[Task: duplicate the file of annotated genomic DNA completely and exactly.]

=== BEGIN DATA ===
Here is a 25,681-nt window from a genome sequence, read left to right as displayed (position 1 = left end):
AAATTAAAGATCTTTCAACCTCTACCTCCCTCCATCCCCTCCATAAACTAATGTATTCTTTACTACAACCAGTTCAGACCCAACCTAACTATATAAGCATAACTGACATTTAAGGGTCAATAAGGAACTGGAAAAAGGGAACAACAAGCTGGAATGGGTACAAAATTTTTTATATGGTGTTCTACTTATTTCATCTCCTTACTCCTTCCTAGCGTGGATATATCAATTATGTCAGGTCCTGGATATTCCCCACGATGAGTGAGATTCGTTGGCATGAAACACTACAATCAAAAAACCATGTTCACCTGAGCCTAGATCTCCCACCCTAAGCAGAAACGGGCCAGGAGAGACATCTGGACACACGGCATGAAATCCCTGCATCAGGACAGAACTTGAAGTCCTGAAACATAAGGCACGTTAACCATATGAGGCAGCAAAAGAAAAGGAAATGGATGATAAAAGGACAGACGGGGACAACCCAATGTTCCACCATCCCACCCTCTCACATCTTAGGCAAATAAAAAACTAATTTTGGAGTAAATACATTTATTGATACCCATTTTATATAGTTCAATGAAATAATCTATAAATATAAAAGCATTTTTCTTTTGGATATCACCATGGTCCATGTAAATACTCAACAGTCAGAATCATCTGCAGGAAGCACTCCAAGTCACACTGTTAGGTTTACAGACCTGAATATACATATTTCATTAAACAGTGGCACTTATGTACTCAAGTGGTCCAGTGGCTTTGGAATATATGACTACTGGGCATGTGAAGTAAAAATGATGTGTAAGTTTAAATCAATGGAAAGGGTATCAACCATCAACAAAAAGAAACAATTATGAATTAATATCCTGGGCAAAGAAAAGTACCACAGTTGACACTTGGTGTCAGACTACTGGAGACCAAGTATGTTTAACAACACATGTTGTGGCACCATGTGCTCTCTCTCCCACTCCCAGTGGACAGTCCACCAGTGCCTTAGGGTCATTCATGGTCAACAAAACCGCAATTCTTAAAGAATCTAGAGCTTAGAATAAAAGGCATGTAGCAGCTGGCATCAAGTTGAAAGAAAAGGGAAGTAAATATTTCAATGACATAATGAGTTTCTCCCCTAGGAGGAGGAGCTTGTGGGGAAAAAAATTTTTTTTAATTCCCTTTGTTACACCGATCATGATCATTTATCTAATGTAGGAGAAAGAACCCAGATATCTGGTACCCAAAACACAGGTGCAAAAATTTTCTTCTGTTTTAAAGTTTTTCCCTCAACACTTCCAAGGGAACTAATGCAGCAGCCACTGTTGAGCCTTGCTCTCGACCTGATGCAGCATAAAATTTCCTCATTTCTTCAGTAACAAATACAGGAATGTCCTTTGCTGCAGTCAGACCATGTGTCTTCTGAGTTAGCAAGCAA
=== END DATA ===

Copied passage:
Here is a 25,681-nt window from a genome sequence, read left to right as displayed (position 1 = left end):
AAATTAAAGATCTTTCAACCTCTACCTCCCTCCATCCCCTCCATAAACTAATGTATTCTTTACTACAACCAGTTCAGACCCAACCTAACTATATAAGCATAACTGACATTTAAGGGTCAATAAGGAACTGGAAAAAGGGAACAACAAGCTGGAATGGGTACAAAATTTTTTATATGGTGTTCTACTTATTTCATCTCCTTACTCCTTCCTAGCGTGGATATATCAATTATGTCAGGTCCTGGATATTCCCCACGATGAGTGAGATTCGTTGGCATGAAACACTACAATCAAAAAACCATGTTCACCTGAGCCTAGATCTCCCACCCTAAGCAGAAACGGGCCAGGAGAGACATCTGGACACACGGCATGAAATCCCTGCATCAGGACAGAACTTGAAGTCCTGAAACATAAGGCACGTTAACCATATGAGGCAGCAAAAGAAAAGGAAATGGATGATAAAAGGACAGACGGGGACAACCCAATGTTCCACCATCCCACCCTCTCACATCTTAGGCAAATAAAAAACTAATTTTGGAGTAAATACATTTATTGATACCCATTTTATATAGTTCAATGAAATAATCTATAAATATAAAAGCATTTTTCTTTTGGATATCACCATGGTCCATGTAAATACTCAACAGTCAGAATCATCTGCAGGAAGCACTCCAAGTCACACTGTTAGGTTTACAGACCTGAATATACATATTTCATTAAACAGTGGCACTTATGTACTCAAGTGGTCCAGTGGCTTTGGAATATATGACTACTGGGCATGTGAAGTAAAAATGATGTGTAAGTTTAAATCAATGGAAAGGGTATCAACCATCAACAAAAAGAAACAATTATGAATTAATATCCTGGGCAAAGAAAAGTACCACAGTTGACACTTGGTGTCAGACTACTGGAGACCAAGTATGTTTAACAACACATGTTGTGGCACCATGTGCTCTCTCTCCCACTCCCAGTGGACAGTCCACCAGTGCCTTAGGGTCATTCATGGTCAACAAAACCGCAATTCTTAAAGAATCTAGAGCTTAGAATAAAAGGCATGTAGCAGCTGGCATCAAGTTGAAAGAAAAGGGAAGTAAATATTTCAATGACATAATGAGTTTCTCCCCTAGGAGGAGGAGCTTGTGGGGAAAAAAATTTTTTTTAATTCCCTTTGTTACACCGATCATGATCATTTATCTAATGTAGGAGAAAGAACCCAGATATCTGGTACCCAAAACACAGGTGCAAAAATTTTCTTCTGTTTTAAAGTTTTTCCCTCAACACTTCCAAGGGAACTAATGCAGCAGCCACTGTTGAGCCTTGCTCTCGACCTGATGCAGCATAAAATTTCCTCATTTCTTCAGTAACAAATACAGGAATGTCCTTTGCTGCAGTCAGACCATGTGTCTTCTGAGTTAGCAAGCAA